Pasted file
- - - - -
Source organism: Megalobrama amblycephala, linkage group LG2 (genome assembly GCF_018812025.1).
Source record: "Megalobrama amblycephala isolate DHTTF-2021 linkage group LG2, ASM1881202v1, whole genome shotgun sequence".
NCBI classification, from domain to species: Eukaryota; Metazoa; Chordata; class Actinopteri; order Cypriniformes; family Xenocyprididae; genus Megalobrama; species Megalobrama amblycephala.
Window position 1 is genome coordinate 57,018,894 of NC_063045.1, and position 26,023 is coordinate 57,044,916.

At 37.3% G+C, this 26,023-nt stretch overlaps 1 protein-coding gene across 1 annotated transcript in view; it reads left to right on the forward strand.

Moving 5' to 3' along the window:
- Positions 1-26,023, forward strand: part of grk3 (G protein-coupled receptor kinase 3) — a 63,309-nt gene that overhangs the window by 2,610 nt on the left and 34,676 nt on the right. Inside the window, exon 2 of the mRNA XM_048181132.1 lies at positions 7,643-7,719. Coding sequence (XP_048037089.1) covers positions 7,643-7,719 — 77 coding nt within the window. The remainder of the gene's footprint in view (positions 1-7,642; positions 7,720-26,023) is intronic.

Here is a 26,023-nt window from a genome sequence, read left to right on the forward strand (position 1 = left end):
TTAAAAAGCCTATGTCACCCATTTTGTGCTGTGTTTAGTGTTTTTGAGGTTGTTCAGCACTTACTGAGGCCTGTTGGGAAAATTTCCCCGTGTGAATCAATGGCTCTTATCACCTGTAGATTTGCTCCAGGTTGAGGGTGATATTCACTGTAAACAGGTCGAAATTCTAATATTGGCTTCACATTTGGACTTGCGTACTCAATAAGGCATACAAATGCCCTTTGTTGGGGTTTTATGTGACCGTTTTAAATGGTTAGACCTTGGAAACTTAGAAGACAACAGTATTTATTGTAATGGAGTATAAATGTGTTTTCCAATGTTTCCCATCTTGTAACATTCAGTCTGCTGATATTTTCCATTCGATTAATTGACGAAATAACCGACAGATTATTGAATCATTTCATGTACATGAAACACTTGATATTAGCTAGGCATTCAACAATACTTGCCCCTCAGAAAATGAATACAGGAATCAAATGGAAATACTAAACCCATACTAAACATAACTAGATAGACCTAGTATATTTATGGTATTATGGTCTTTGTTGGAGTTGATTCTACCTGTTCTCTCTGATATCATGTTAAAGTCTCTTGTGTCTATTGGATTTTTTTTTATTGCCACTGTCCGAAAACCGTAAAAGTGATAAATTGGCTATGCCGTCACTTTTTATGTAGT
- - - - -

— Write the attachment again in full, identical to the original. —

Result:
Source organism: Megalobrama amblycephala, linkage group LG2 (genome assembly GCF_018812025.1).
Source record: "Megalobrama amblycephala isolate DHTTF-2021 linkage group LG2, ASM1881202v1, whole genome shotgun sequence".
NCBI classification, from domain to species: Eukaryota; Metazoa; Chordata; class Actinopteri; order Cypriniformes; family Xenocyprididae; genus Megalobrama; species Megalobrama amblycephala.
Window position 1 is genome coordinate 57,018,894 of NC_063045.1, and position 26,023 is coordinate 57,044,916.

At 37.3% G+C, this 26,023-nt stretch overlaps 1 protein-coding gene across 1 annotated transcript in view; it reads left to right on the forward strand.

Moving 5' to 3' along the window:
- Positions 1-26,023, forward strand: part of grk3 (G protein-coupled receptor kinase 3) — a 63,309-nt gene that overhangs the window by 2,610 nt on the left and 34,676 nt on the right. Inside the window, exon 2 of the mRNA XM_048181132.1 lies at positions 7,643-7,719. Coding sequence (XP_048037089.1) covers positions 7,643-7,719 — 77 coding nt within the window. The remainder of the gene's footprint in view (positions 1-7,642; positions 7,720-26,023) is intronic.

Here is a 26,023-nt window from a genome sequence, read left to right on the forward strand (position 1 = left end):
TTAAAAAGCCTATGTCACCCATTTTGTGCTGTGTTTAGTGTTTTTGAGGTTGTTCAGCACTTACTGAGGCCTGTTGGGAAAATTTCCCCGTGTGAATCAATGGCTCTTATCACCTGTAGATTTGCTCCAGGTTGAGGGTGATATTCACTGTAAACAGGTCGAAATTCTAATATTGGCTTCACATTTGGACTTGCGTACTCAATAAGGCATACAAATGCCCTTTGTTGGGGTTTTATGTGACCGTTTTAAATGGTTAGACCTTGGAAACTTAGAAGACAACAGTATTTATTGTAATGGAGTATAAATGTGTTTTCCAATGTTTCCCATCTTGTAACATTCAGTCTGCTGATATTTTCCATTCGATTAATTGACGAAATAACCGACAGATTATTGAATCATTTCATGTACATGAAACACTTGATATTAGCTAGGCATTCAACAATACTTGCCCCTCAGAAAATGAATACAGGAATCAAATGGAAATACTAAACCCATACTAAACATAACTAGATAGACCTAGTATATTTATGGTATTATGGTCTTTGTTGGAGTTGATTCTACCTGTTCTCTCTGATATCATGTTAAAGTCTCTTGTGTCTATTGGATTTTTTTTTATTGCCACTGTCCGAAAACCGTAAAAGTGATAAATTGGCTATGCCGTCACTTTTTATGTAGT